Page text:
Archaeologists excavating the ancient Philistine city of Gath have uncovered massive 3,000-year-old fortifications of a size unprecedented for their time and place. The discovery could help explain why the Bible names this town as a home to giants, the researchers say.
The monumental ruins emerged in recent months beneath the remains of a later and already well-explored layer of the Philistine settlement, indicating that researchers have stumbled upon an older city that was partially or completely built over by subsequent generations.
If Goliath did once exist, his hometown would apparently have been this earlier city, not the one under archaeological investigation for decades.
Monumental Iron Age remains from the ancient Philistine city of Gath, once the home of the legendary biblical giant Goliath, surfaced this summer during excavations by a Bar-Ilan University-led team of archaeologists.
Gath, one of the five cities of the ancient foes of the Israelites, was one of the largest cities in the region in the 10th and 9th centuries BCE. The Old Testament describes Gath as the home of Goliath, the enormous warrior killed with a slingshot by the young Israelite David who would go on to found a dynasty of kings.
“We knew that Philistine Gath in the tenth to ninth century (BCE) was a large city, perhaps the largest in the land at that time,” excavation leader Professor Aren Maeir told Live Science. “These monumental fortifications stress how large and mighty this city was.”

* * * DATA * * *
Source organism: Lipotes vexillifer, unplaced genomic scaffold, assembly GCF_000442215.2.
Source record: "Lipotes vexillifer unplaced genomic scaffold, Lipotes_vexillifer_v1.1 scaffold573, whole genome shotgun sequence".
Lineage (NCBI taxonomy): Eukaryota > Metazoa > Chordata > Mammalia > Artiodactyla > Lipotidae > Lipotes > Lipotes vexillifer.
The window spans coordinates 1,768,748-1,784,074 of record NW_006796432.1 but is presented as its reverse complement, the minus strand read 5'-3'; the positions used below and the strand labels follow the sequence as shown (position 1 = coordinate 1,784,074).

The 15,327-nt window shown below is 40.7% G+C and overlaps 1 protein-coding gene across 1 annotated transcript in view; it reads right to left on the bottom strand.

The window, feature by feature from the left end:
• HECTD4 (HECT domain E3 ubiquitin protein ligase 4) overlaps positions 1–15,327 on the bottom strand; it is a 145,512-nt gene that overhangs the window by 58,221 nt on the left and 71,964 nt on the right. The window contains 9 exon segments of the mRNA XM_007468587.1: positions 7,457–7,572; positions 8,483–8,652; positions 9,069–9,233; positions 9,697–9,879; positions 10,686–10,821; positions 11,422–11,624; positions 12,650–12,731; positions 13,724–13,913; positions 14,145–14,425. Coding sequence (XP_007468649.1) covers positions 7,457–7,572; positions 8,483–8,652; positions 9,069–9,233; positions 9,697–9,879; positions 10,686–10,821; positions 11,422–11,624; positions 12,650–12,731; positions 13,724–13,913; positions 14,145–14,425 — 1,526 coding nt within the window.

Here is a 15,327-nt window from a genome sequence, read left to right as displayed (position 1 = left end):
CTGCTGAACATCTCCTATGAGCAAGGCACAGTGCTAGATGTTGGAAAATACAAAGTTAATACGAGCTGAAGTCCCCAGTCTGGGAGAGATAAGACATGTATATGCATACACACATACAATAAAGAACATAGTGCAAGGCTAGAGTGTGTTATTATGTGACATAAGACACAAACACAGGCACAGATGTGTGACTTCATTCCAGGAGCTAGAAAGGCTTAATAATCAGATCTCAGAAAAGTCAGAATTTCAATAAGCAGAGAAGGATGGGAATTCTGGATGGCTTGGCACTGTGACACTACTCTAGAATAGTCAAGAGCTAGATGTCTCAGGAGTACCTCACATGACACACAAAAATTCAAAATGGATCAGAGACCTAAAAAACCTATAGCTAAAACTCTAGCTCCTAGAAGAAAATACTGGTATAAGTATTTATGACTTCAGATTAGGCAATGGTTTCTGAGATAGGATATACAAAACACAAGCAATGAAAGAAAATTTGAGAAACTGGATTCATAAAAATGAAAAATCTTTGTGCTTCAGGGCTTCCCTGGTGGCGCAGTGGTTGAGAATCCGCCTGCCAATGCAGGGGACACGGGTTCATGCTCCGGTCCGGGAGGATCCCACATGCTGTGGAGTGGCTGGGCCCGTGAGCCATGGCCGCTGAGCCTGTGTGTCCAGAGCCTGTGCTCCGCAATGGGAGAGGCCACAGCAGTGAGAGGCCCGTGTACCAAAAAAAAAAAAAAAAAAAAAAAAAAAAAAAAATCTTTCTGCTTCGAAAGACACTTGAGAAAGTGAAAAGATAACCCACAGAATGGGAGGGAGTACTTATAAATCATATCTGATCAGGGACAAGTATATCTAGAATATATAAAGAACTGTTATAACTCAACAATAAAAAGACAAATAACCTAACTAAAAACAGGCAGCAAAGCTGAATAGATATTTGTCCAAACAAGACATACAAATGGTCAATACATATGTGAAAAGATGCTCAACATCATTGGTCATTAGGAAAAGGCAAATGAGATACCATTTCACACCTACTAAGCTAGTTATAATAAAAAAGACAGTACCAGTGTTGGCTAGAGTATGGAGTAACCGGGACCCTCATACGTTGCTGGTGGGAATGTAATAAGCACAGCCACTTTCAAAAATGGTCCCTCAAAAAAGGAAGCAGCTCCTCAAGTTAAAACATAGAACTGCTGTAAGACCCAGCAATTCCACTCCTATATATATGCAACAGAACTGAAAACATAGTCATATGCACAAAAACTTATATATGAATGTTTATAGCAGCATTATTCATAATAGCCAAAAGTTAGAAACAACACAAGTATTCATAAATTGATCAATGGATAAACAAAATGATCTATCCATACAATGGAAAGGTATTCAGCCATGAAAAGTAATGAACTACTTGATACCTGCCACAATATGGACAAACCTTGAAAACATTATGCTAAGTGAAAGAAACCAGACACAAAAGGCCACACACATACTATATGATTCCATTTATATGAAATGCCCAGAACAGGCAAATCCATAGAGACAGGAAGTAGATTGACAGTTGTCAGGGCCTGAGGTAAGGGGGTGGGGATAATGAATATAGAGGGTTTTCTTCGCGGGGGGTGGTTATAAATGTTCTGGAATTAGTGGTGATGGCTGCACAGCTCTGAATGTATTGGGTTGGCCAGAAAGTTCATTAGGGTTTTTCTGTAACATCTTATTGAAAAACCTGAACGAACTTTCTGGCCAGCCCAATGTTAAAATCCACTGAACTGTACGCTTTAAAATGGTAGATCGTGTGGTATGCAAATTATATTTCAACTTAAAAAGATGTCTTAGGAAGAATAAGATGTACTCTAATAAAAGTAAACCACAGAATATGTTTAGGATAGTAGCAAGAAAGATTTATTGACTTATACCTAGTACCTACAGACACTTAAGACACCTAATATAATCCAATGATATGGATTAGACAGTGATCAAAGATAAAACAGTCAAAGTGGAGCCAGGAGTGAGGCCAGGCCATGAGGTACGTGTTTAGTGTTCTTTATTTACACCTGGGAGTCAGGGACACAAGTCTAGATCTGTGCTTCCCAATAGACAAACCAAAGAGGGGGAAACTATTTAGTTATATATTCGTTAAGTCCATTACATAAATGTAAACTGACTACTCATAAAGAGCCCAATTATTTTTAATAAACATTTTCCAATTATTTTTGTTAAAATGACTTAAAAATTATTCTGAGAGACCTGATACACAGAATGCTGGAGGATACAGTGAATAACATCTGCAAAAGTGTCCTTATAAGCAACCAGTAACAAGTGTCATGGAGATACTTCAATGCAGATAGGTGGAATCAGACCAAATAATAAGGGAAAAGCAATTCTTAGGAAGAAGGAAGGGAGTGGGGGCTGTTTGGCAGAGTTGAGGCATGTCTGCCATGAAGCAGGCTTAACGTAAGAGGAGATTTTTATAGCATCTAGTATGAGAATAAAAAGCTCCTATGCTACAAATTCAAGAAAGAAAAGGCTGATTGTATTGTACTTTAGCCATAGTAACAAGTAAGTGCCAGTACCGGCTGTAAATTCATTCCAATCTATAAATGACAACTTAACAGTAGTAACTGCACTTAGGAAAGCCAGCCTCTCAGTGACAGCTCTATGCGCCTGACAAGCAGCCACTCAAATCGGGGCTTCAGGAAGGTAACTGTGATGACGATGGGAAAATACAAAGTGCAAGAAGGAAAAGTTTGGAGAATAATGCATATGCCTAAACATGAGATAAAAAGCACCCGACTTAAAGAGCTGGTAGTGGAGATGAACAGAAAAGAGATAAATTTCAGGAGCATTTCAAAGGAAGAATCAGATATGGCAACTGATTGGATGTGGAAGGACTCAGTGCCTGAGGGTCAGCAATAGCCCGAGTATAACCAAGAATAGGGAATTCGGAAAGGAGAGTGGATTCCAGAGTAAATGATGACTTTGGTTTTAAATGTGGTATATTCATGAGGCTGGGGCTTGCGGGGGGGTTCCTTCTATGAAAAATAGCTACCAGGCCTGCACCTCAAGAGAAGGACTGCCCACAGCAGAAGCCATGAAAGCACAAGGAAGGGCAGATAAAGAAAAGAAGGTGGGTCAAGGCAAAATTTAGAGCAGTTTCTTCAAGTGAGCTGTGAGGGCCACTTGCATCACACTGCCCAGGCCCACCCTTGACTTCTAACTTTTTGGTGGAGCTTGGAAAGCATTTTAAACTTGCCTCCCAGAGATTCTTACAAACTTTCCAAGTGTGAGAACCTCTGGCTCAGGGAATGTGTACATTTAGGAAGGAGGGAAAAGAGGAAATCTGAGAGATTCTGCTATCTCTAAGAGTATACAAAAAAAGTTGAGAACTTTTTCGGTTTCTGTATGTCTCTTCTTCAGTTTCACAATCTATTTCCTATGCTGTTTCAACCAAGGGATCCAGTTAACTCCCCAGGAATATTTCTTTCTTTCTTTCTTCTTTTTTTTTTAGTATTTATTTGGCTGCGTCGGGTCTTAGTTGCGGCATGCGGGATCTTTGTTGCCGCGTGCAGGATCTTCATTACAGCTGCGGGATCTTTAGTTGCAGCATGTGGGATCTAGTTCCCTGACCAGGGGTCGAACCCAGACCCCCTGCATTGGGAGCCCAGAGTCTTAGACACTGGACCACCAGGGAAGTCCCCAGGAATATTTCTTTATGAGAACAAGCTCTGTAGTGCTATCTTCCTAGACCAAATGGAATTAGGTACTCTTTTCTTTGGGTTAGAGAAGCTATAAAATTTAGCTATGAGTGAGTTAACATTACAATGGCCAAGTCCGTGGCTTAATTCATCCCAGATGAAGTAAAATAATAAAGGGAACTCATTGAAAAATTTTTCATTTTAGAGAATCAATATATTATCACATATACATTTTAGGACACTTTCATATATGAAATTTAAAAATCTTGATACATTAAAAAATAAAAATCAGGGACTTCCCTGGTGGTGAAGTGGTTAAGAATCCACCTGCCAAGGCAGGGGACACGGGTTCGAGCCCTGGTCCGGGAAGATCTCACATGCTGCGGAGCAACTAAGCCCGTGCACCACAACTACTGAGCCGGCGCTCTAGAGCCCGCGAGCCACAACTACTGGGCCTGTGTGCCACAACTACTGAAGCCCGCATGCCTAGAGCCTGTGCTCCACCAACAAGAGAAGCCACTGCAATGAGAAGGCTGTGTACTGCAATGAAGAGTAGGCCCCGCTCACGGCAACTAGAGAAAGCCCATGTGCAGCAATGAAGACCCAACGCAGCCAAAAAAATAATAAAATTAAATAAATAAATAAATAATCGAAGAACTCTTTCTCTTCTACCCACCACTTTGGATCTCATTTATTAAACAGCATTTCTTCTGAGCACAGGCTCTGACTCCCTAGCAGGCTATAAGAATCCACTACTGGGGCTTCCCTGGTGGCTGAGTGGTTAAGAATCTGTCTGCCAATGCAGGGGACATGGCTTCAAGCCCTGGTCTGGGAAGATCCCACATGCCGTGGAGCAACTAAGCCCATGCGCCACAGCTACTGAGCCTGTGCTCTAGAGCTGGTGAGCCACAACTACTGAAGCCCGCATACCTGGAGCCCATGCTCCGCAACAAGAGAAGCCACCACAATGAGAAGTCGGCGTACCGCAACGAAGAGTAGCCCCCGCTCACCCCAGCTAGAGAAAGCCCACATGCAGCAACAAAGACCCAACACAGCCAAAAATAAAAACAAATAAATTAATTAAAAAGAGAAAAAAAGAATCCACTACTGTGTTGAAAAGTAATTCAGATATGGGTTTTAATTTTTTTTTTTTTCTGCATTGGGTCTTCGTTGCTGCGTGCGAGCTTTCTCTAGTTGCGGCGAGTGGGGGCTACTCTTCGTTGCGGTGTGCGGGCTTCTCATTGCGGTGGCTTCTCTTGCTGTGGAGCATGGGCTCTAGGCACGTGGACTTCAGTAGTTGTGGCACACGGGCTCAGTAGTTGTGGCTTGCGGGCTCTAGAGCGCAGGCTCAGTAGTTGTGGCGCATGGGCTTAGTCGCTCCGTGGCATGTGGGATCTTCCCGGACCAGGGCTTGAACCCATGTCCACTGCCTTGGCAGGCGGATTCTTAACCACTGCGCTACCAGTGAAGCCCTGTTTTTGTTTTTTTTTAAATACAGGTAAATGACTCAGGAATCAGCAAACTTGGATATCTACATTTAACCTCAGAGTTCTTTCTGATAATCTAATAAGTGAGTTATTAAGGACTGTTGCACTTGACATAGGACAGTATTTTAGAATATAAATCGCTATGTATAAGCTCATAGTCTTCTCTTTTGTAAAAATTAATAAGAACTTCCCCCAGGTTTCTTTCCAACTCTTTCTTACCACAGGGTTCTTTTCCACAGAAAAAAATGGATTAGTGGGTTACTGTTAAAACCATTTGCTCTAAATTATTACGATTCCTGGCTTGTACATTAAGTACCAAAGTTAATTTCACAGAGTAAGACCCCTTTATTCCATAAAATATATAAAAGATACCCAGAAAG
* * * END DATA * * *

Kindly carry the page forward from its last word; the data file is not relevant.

According to Maeir, the monumental gate is among the largest ever found in Israel and confirms that Gath was one of the most influential cities in the region at the time.
Israeli Archaeologists from Bar Ilan University announce the discovery of a monumental city gate and fortification of the biblical city of Philistine Gath (home of Goliath) . (The Ackerman Family Bar-Ilan University Expedition to Gath Official (and Unofficial) Weblog)
Near the gate, Maeir’s team also unearthed the remains of the city’s extensive fortification wall, a Philistine temple, ironwork and pottery.
While the pottery bears hallmarks of the distinctive Philistine style, elements of Israelite techniques can be seen on the fragments as well, indicating there was more interaction between the two cultures than previously thought.
“This mirrors the intense and multifaceted connections that existed between the Philistines and their neighbors,” Maeir said.
The archaeologists also found evidence of widespread destruction resulting from a massive earthquake in the 8th century BCE, in what the team says could be the disaster mentioned in the Old Testament Book of Amos.
Though archaeologists have been excavating the site since 1899, experts have only recently realized how expansive the Iron Age site was.
Among other notable discoveries made over 20 years of excavations at the site was the earliest decipherable Philistine inscription, containing two names similar to that of the Biblical character Goliath.